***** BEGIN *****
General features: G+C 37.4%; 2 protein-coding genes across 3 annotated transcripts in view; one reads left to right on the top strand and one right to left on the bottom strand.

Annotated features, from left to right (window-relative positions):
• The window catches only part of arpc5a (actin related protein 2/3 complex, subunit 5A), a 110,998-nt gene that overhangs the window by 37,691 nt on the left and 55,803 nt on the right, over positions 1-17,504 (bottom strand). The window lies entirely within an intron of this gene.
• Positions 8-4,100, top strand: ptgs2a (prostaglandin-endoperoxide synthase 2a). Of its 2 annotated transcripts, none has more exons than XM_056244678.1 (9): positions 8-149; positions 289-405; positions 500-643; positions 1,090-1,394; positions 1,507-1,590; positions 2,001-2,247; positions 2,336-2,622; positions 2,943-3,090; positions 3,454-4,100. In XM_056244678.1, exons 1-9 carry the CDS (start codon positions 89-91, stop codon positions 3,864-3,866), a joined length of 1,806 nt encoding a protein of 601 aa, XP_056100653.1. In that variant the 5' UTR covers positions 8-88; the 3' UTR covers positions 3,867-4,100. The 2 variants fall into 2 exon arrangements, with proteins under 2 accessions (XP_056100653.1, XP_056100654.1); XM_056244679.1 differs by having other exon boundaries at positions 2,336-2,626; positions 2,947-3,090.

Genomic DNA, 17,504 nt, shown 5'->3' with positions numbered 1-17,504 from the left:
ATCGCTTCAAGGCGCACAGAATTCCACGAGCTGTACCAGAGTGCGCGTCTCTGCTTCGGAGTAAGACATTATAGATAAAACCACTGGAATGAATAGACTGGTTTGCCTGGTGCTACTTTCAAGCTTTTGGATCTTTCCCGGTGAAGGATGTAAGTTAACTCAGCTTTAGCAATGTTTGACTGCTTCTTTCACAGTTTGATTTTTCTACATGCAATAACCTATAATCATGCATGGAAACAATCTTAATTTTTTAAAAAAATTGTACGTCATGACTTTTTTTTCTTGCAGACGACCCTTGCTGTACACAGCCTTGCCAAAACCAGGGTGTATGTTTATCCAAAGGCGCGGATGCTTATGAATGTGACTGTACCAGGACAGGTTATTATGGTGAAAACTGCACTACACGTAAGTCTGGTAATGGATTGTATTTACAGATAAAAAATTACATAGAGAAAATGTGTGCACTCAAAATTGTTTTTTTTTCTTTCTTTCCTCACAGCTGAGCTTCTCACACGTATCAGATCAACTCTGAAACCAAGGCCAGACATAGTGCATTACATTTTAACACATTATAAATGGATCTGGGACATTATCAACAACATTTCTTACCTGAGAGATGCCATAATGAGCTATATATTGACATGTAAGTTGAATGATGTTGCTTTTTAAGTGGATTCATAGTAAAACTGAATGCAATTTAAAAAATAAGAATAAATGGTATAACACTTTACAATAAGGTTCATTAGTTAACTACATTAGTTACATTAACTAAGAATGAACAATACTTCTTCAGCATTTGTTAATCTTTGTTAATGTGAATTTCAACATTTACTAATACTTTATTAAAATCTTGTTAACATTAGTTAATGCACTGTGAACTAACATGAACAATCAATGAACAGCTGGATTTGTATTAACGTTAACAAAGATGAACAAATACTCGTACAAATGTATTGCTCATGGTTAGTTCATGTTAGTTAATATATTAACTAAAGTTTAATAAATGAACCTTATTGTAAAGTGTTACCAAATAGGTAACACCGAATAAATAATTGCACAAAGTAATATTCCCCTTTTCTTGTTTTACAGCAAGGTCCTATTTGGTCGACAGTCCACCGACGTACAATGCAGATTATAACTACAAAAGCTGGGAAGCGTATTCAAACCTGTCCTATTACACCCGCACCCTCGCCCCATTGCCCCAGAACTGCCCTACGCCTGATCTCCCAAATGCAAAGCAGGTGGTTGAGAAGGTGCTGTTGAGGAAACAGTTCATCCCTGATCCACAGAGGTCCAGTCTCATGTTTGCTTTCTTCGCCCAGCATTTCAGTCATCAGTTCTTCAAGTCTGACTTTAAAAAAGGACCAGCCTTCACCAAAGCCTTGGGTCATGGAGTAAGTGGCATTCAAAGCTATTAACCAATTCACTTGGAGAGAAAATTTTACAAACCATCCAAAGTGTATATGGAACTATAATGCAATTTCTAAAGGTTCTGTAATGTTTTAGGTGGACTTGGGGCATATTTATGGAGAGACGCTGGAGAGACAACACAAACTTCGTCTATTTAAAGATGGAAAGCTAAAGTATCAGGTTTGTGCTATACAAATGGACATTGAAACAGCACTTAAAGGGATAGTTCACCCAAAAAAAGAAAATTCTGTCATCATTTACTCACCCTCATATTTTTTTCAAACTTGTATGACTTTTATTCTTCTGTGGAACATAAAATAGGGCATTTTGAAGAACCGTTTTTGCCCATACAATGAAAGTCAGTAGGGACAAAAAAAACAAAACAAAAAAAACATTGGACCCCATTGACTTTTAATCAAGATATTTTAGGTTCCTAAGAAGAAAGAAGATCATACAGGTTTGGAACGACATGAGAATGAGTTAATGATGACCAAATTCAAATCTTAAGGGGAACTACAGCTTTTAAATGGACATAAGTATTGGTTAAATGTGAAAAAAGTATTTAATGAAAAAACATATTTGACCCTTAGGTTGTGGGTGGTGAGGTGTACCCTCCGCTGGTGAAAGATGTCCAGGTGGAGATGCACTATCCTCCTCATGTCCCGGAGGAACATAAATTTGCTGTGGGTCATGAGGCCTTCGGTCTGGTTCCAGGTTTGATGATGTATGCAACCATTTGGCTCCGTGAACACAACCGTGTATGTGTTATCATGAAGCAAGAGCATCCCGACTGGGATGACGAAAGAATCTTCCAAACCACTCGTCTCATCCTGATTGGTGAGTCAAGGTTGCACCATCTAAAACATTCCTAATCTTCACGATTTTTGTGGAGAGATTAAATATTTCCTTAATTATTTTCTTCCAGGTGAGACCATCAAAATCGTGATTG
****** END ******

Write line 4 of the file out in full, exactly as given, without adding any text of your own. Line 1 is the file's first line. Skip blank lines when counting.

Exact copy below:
• Positions 8-4,100, top strand: ptgs2a (prostaglandin-endoperoxide synthase 2a). Of its 2 annotated transcripts, none has more exons than XM_056244678.1 (9): positions 8-149; positions 289-405; positions 500-643; positions 1,090-1,394; positions 1,507-1,590; positions 2,001-2,247; positions 2,336-2,622; positions 2,943-3,090; positions 3,454-4,100. In XM_056244678.1, exons 1-9 carry the CDS (start codon positions 89-91, stop codon positions 3,864-3,866), a joined length of 1,806 nt encoding a protein of 601 aa, XP_056100653.1. In that variant the 5' UTR covers positions 8-88; the 3' UTR covers positions 3,867-4,100. The 2 variants fall into 2 exon arrangements, with proteins under 2 accessions (XP_056100653.1, XP_056100654.1); XM_056244679.1 differs by having other exon boundaries at positions 2,336-2,626; positions 2,947-3,090.